In trolling the web for Dvorak lore I have occasionally come across the argument that not all typing is of text, and that relearning control-character sequences represents a significant hurdle. To me, this sounds suspiciously like something an intransigent QWERTY typist would say. All I can tell you is, it’s no big deal. After all, aren’t those control-character sequences pretty ambiguous to begin with? I’ll grant you that Ctrl-C for “copy” makes sense, but why is Ctrl-V such an obvious assignment for “paste”?
Besides, I still type these same letters—I just do it with different keys, no differently than with text. I configure Cisco routers, using the non-GUI command-line interface, with no problem on Dvorak. (And when I had to take a PC-based Cisco certification exam on a QWERTY, that was no problem either. Well, actually, it was a big problem, but not because of the keyboard.)
What about PC gaming? Okay, now I’ll freely confess I’m out of my depth as I don’t ever play computer games. But, this being a full-service blog, I’ve done a cursory Google search and unearthed a small society of Dvorak gamers. Enjoy!
The little issue of labels
You may be wondering if it bothers me to type on a keyboard on which virtually all of the keys are mislabeled. Actually, this bothers me not one iota. In fact, I purchased my first Dvorak keyboard (for $20) just a few weeks ago, and I never use it. (It’s for my daughter, Alexa, so she never has to waste a single moment hunt-and-pecking on the QWERTY keyboard that she is forbidden to ever use.) The fact is, if you need to look at the keys, you really don’t know how to type! That’s actually good news for you, because it will make learning Dvorak that much easier—you have nothing to unlearn.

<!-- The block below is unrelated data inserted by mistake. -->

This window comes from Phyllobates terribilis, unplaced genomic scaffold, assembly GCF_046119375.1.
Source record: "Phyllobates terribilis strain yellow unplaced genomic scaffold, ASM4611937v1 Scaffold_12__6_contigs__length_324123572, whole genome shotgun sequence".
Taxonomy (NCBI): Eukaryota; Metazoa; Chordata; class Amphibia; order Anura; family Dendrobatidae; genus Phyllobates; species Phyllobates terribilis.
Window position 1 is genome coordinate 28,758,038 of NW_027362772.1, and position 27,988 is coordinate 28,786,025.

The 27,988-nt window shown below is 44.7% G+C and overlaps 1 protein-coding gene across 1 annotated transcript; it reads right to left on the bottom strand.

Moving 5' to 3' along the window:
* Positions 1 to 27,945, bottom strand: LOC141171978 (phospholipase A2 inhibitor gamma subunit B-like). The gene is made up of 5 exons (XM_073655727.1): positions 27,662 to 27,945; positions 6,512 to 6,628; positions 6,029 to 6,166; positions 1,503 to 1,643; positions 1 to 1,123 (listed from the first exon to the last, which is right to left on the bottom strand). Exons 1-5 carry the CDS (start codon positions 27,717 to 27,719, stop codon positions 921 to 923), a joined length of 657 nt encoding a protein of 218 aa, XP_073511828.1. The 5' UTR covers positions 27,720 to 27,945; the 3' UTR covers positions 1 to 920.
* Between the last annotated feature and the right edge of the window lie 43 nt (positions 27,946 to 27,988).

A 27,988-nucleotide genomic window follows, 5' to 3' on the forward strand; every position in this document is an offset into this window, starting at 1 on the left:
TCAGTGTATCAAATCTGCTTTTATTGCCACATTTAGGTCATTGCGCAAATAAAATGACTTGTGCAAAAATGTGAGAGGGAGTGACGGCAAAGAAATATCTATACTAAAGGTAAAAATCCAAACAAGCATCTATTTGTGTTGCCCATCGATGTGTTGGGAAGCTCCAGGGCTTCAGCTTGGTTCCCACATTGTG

I first learned to type on the IBM Selectric typewriter, a gorgeous piece of American engineering. The only thing I didn’t like was that the keys were blank: my typing class in junior high used specially made typewriters. Having blank keys was the only way to ensure that students didn’t look at the keys while trying to learn. It is, I believe, well established that you cannot learn to touch type if you look at the keys. So don’t waste your money on a Dvorak-labeled keyboard or stickers for your laptop keys—you’re better off learning on a QWERTY-labeled board. (This is handy for when somebody borrows your computer, too.)
Dvorak and Low-Adoption Pitfall #3: Aesthetics & cultural signals
Five thousand words into this blog, it’s tempting to dispatch this low-adoption pitfall quickly with the simple argument that there is no aesthetic difference between QWERTY and Dvorak because you haven’t replaced any hardware. The act of typing might look slightly different to somebody who’s paying very close attention, but that’s about it. I do get comments about the sound of my typing, when I forget to mute my phone during conference calls. These comments are always some version of, “That must be Dana. Nobody else can type that fast.” An aesthetic demerit? I think not.
But of course there’s the cultural signaling issue to deal with. Anytime you reject the status quo in favor of something you feel is superior, you run the risk of seeming elitist. (Funny, though, how this doesn’t seem to worry people in the case of expensive cars and designer clothes.) Among those who know I use Dvorak, the responses have been benign, similar to people’s response to my good grammar and early morning workout regimen. That is, it’s treated like a generally harmless idiosyncrasy; I’m a nerd, and probably elitist, and probably no fun to have a beer with, but nothing to get up in arms about. (Actually, I like to think I’m a fine beer-drinking companion.)
It’s probably impossible to keep your Dvorak preference a secret from everybody, though some version of “don’t ask, don’t tell” would probably work just fine pretty well if you’re concerned about it. I wouldn’t put my Dvorak skill on my résumé, and I don’t generally talk about it, and that should be enough. Besides, as I’ll cover in this next section, I wouldn’t actually ask you, the reader, to adopt the Dvorak layout. This blog isn’t about you—it’s about your kids.